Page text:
Improvements in blood pressure, blood sugar, and cholesterol levels have been observed in people in ketosis. Scientists are still not sure why, but the keto diet is an extremely effective tool for treating many neurological diseases and conditions such as epilepsy, migraines, Parkinson’s, Alzheimer’s, and even brain tumors. The answer may lie in the change from glucose to ketone bodies, but the specific causes are still being clarified.
In summary, because of its proven benefits, the keto diet seems appropriate for people with health problems such as obesity or epilepsy. In such conditions, ketosis is relatively safe and effective – it is certainly better than taking medication for the rest of your life.
For the first two to six months, there is evidence that a deficient carb diet can help you lose more than a standard high carb and low-fat diet, according to a new literature review of low carb diets National Association of Lipids.
Studies show that a ketogenic diet is much better than a commonly recommended low-fat diet.
What’s more – the diet is so good that you can lose weight without counting calories or keeping track of food intake.
Risks and disadvantages of ketosis
We cannot deny the benefits of ketosis, but it also has certain risks.
Ketosis is good to avoid in some rare conditions such as pyruvic carboxylase deficiency, porphyria, and any other fat metabolism disorder.
In other conditions and diseases, the introduction of a keto diet is not possible, but additional attention and specialist supervision are required. For example, as mentioned earlier, people with type I diabetes should be cautious not to cause ketoacidosis.
But even in healthy people, ketosis can have side effects. However, from a metabolic point of view, ketosis is the first cousin of hunger.
Therefore, it is not suitable for pregnant and lactating women, as well as those attempting pregnancy. To conceive, you must eat balanced. The same applies to nutrition during pregnancy – ketosis can be dangerous for both mother and fetus.
Ketosis does not work well with high-intensity interval training (HIIT). In HIIT, the body needs glucose for energy. You already know that the body can only produce glucose, but the speed of the process is relatively slow. If you rely on a keto diet during a high-intensity workout, you will quickly burn muscle glycogen and probably not be able to complete the entire workout. Instead of bothering your body and your metabolism, include some carbohydrates in your diet.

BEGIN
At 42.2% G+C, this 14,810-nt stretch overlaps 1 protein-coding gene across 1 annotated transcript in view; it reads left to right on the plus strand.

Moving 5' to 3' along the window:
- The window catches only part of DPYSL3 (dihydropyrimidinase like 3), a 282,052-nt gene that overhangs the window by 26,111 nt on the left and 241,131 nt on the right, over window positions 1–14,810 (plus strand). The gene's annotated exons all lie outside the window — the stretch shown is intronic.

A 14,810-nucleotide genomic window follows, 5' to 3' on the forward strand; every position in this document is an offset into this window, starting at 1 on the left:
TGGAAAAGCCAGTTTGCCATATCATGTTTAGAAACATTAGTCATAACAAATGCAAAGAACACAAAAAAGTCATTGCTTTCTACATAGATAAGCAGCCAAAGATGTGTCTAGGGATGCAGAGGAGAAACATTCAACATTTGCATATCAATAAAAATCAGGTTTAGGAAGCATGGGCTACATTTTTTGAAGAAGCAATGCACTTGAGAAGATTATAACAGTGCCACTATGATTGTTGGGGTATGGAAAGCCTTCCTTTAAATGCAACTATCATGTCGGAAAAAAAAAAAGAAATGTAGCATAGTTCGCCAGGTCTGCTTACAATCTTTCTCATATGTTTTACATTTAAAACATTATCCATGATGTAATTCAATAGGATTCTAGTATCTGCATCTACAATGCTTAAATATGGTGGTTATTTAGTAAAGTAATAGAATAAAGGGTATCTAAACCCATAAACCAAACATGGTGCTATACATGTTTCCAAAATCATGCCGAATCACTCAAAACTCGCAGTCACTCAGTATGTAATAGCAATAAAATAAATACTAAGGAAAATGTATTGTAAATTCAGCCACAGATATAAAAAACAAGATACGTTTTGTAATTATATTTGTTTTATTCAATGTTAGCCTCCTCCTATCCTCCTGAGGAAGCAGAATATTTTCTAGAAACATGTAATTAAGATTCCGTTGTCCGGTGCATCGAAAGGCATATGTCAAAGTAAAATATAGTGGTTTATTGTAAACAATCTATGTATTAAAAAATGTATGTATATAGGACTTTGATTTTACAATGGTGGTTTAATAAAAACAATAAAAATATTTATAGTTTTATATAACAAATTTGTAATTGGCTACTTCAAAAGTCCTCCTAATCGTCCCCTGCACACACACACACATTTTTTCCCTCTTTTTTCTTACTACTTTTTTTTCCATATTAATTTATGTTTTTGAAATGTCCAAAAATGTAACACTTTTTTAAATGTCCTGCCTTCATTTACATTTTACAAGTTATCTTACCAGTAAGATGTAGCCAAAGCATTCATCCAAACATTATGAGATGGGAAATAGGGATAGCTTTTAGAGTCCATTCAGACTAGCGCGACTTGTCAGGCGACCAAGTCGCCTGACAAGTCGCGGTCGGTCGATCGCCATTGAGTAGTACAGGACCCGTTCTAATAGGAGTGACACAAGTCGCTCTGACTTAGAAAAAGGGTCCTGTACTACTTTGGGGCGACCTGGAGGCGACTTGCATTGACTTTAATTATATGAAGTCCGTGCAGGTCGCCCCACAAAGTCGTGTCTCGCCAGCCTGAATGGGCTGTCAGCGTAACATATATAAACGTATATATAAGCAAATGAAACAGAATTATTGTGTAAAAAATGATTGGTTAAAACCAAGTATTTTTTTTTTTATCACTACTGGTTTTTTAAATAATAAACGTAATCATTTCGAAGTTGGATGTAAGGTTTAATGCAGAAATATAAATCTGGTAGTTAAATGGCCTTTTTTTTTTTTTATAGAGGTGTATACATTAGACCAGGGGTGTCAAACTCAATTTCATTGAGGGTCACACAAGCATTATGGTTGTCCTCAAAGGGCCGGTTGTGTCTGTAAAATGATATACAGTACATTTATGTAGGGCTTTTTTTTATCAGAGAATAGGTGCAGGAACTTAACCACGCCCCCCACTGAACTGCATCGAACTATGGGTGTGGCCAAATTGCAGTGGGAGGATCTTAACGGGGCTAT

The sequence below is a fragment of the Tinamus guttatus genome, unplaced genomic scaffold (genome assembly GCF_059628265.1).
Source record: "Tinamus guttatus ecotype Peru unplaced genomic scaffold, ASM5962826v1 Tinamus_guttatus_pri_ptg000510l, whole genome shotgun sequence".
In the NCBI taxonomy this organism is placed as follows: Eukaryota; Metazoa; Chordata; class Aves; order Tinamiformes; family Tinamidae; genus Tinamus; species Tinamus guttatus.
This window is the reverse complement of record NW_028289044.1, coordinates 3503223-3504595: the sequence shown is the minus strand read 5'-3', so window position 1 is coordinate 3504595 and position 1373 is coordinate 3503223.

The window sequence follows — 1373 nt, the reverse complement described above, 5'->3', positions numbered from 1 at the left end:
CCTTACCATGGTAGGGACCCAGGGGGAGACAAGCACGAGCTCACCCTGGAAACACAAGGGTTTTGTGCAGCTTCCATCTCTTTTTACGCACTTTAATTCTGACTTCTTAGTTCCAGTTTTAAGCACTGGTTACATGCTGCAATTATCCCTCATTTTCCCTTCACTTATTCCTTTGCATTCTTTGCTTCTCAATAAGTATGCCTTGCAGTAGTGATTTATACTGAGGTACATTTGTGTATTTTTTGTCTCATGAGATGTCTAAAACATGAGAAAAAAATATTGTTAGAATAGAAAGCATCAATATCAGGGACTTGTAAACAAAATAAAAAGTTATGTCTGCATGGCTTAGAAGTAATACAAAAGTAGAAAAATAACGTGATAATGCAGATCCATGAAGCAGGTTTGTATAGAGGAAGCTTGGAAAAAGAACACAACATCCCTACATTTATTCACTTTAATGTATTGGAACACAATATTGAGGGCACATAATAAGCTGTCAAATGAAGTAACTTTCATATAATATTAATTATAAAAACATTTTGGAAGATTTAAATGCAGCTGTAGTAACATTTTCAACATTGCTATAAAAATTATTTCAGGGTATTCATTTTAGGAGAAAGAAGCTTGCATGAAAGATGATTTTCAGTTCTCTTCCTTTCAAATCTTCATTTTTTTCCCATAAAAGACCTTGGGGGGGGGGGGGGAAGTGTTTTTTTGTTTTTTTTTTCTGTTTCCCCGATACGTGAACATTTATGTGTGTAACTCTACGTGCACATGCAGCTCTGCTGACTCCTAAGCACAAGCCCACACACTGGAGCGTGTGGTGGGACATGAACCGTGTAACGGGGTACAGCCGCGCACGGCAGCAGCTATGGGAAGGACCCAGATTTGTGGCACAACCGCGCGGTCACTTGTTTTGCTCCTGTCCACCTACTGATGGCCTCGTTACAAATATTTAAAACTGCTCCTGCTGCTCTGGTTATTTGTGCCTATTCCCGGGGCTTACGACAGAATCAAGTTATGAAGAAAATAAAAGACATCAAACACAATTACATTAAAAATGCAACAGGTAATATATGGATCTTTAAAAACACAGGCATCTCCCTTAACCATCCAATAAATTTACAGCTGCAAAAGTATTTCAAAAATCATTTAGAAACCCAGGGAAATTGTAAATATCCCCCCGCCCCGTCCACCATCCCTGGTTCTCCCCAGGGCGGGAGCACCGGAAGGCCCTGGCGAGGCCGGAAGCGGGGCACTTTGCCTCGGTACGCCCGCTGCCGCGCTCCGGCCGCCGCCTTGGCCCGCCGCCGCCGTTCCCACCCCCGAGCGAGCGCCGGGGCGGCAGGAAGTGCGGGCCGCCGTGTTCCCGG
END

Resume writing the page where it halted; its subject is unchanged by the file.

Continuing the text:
Other risks of ketosis include loss of bone density, constipation (due to reduced fiber intake), thyroid problems, and vitamin C deficiency. If you have kidney problems, the keto diet can lead to complications. I also do not recommend this diet for children and adolescents, as there may be a slowdown in growth.
As you can see, ketosis has its advantages and disadvantages, so it’s important to consider both sides of the coin when considering betting on it.
What should we eat to keep our keto diet?
Followers of the keto diet should eat fat every meal. With a daily diet of 2000 calories, this may look like 165 grams of fat, 40 grams of carbohydrates, and 75 grams of protein. However, the exact ratio depends on your specific needs.
You should strive for most of your meals when you are on a keto diet:
- Meat: Red meat, steak, ham, sausage, bacon, chicken, and turkey meat.
- Oily fish: salmon, trout, tuna, and mackerel.
- Eggs: Whole eggs.
- Cheese: Unprocessed cheese (cheddar, goat, cream, blue or mozzarella).
- Nuts and seeds: Almonds, nuts, flaxseeds, pumpkin seeds, chia, and more.
- Fat: Mostly extra virgin olive oil, coconut oil, and avocado oil.
- Avocado: Fresh avocado or freshly prepared guacamole.
- Low Carb Vegetables: Most green vegetables, tomatoes, onions, peppers, and more.
- Some fruits: Blackberries, blueberries, raspberries, strawberries.
- Spices: You can use salt, pepper, and a variety of healthy herbs and spices.
- Drinks: Coffee, tea, and water.
- white and red cabbage
- cauliflower broccoli, Brussels sprouts
- onion, garlic
- leeks, peppers
- blueberries, raspberries, blackberries, strawberries
- All cereals, legumes, potatoes, and other starchy vegetables,